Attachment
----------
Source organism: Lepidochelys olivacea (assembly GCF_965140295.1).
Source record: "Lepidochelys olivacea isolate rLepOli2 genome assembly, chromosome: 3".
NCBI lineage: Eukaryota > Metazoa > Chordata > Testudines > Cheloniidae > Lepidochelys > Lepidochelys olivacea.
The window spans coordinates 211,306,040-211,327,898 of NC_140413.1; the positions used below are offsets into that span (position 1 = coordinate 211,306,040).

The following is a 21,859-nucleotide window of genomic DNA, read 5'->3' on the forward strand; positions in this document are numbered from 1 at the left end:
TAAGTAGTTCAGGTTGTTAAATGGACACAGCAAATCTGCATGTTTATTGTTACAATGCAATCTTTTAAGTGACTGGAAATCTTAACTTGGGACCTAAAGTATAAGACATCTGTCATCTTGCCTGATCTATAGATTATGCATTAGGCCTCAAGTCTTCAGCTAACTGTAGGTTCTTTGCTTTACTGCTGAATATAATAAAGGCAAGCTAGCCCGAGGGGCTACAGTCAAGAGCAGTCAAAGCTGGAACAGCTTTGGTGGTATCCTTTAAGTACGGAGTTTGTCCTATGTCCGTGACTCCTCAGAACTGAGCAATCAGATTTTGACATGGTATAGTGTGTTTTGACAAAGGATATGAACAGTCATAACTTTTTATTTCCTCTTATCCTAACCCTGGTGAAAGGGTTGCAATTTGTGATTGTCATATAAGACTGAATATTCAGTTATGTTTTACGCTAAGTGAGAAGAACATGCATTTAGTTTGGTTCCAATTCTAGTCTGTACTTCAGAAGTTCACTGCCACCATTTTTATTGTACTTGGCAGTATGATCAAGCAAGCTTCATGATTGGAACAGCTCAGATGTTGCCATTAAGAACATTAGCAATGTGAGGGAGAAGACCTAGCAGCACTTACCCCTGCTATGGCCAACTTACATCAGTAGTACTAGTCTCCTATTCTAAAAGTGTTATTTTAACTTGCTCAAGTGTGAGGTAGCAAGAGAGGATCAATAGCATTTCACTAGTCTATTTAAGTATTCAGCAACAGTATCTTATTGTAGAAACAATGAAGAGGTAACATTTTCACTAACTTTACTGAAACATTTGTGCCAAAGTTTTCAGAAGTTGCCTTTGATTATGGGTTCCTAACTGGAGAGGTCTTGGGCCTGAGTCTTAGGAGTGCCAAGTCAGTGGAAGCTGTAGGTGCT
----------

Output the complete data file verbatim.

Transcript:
Source organism: Lepidochelys olivacea (assembly GCF_965140295.1).
Source record: "Lepidochelys olivacea isolate rLepOli2 genome assembly, chromosome: 3".
NCBI lineage: Eukaryota > Metazoa > Chordata > Testudines > Cheloniidae > Lepidochelys > Lepidochelys olivacea.
The window spans coordinates 211,306,040-211,327,898 of NC_140413.1; the positions used below are offsets into that span (position 1 = coordinate 211,306,040).

The following is a 21,859-nucleotide window of genomic DNA, read 5'->3' on the forward strand; positions in this document are numbered from 1 at the left end:
TAAGTAGTTCAGGTTGTTAAATGGACACAGCAAATCTGCATGTTTATTGTTACAATGCAATCTTTTAAGTGACTGGAAATCTTAACTTGGGACCTAAAGTATAAGACATCTGTCATCTTGCCTGATCTATAGATTATGCATTAGGCCTCAAGTCTTCAGCTAACTGTAGGTTCTTTGCTTTACTGCTGAATATAATAAAGGCAAGCTAGCCCGAGGGGCTACAGTCAAGAGCAGTCAAAGCTGGAACAGCTTTGGTGGTATCCTTTAAGTACGGAGTTTGTCCTATGTCCGTGACTCCTCAGAACTGAGCAATCAGATTTTGACATGGTATAGTGTGTTTTGACAAAGGATATGAACAGTCATAACTTTTTATTTCCTCTTATCCTAACCCTGGTGAAAGGGTTGCAATTTGTGATTGTCATATAAGACTGAATATTCAGTTATGTTTTACGCTAAGTGAGAAGAACATGCATTTAGTTTGGTTCCAATTCTAGTCTGTACTTCAGAAGTTCACTGCCACCATTTTTATTGTACTTGGCAGTATGATCAAGCAAGCTTCATGATTGGAACAGCTCAGATGTTGCCATTAAGAACATTAGCAATGTGAGGGAGAAGACCTAGCAGCACTTACCCCTGCTATGGCCAACTTACATCAGTAGTACTAGTCTCCTATTCTAAAAGTGTTATTTTAACTTGCTCAAGTGTGAGGTAGCAAGAGAGGATCAATAGCATTTCACTAGTCTATTTAAGTATTCAGCAACAGTATCTTATTGTAGAAACAATGAAGAGGTAACATTTTCACTAACTTTACTGAAACATTTGTGCCAAAGTTTTCAGAAGTTGCCTTTGATTATGGGTTCCTAACTGGAGAGGTCTTGGGCCTGAGTCTTAGGAGTGCCAAGTCAGTGGAAGCTGTAGGTGCT